So, (I’m not criticizing, I’m quiet): why I face the huge battery drain with ACPI enabled? (when disabled there is no huge battery drains) maybe the ACPI driver attempts to trigger the power saving on a CPU which doesn’t follow the recent standards? Just curiosity. on Linux Mint 12 ACPI works fine, which are the differences with the method implemented by developers?
However I also discovered that if I enable APM beside ACPI, at least the system doesn’t become slow, but APM tends to freeze the system.
APM - correct me if I’m wrong - is the old method; shouldn’t be at least robust (I don’t say better), since was developed with old standards?
I don’t know much about this, but Haiku has little control on it. We use the standard implementation of ACPI (ACPICA) and just run their code. This code relies on data provided by the computer manufacturer (ACPI tables, built into the BIOS) to know what to do.
What usually happens is that the manufacturer made mistakes in their ACPI tables or did not follow the standards. They usually cover this up in their Windows drivers. And Linux people make enough efforts to extract these fixes and integrate them in their own ACPI driver. But we rely on manufacturers doing things right (and in most recent machines, they do).
There is also another problem: the way we manage clocks when doing powersaving. There are various clocks running at different speeds in a computer, and some are stopped or change speed when saving power. Some early implementations slowed down the clock we use to keep track of the “wall clock” time, so the deskbar clock can end up running out of sync on such machines. This is also something that was changed in modern machines where we can rely on this clock always running at the same speed (even when the CPUs themselves are slowed down for powersaving or stopped and put asleep). Avoiding this problem would need a lot of work and specific code for affected machines. We could do it, but we have enough work trying to keep up with recent machines already, so maybe trying to get older ones to work is not the best way to spend our time.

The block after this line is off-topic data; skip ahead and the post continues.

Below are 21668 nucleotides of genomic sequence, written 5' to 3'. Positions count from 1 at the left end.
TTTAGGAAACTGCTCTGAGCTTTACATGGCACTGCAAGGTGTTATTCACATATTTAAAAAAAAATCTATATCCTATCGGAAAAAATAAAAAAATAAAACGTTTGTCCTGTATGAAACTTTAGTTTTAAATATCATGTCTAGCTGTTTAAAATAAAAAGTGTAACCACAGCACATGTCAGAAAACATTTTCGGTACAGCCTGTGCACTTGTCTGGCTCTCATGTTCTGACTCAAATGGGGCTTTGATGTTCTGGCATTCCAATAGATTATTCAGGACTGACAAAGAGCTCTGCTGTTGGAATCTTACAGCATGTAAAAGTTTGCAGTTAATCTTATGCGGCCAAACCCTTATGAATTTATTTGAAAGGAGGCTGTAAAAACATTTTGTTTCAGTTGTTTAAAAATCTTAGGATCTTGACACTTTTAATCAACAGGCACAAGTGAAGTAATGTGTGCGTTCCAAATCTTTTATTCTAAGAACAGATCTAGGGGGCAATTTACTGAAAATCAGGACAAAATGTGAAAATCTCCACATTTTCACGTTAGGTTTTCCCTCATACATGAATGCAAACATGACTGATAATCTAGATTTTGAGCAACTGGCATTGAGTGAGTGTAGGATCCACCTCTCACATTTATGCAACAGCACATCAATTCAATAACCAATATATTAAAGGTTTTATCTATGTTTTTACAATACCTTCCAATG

APM is a very old thing, and I don’t think it did get much attention in Haiku either (except to get shutdown working before we got ACPI, maybe). So it should be more stable on the hardware side, but our drivers may also need some debugging.
@PulkoMandy answered your question, but you can also check how many people affected by non-standard ACPI tables, just search for “DSDT patching”.
Maybe you can search for pre-patched DSDT for your Laptop too. Haiku doesnt provides any way to override the BIOS provided one, but you can load it with 3rd Party bootloaders.
Or you can extract it from your BIOS, decompile it, and you can try to recompile the results, to See how many problems lurking in it. Prepare yourself, it will be surprising.
Just forgot that concept, that it is just a printed circuit. Your motherboard is a frickin complicated stuff, and it doesn’t speak the standard. And every motherboard comes with different DSDT. And every BIOS update also introduces a different DSDT, with different quirks.
FYI: he DSDT programming guide is more than 3000 sites long. A fun night-read… I really like it, one can Do cool hacks with it.
Other solution: check your computer-specific Linux ACPI patches and try to implement it for Haiku, or complain to your hardware OEM.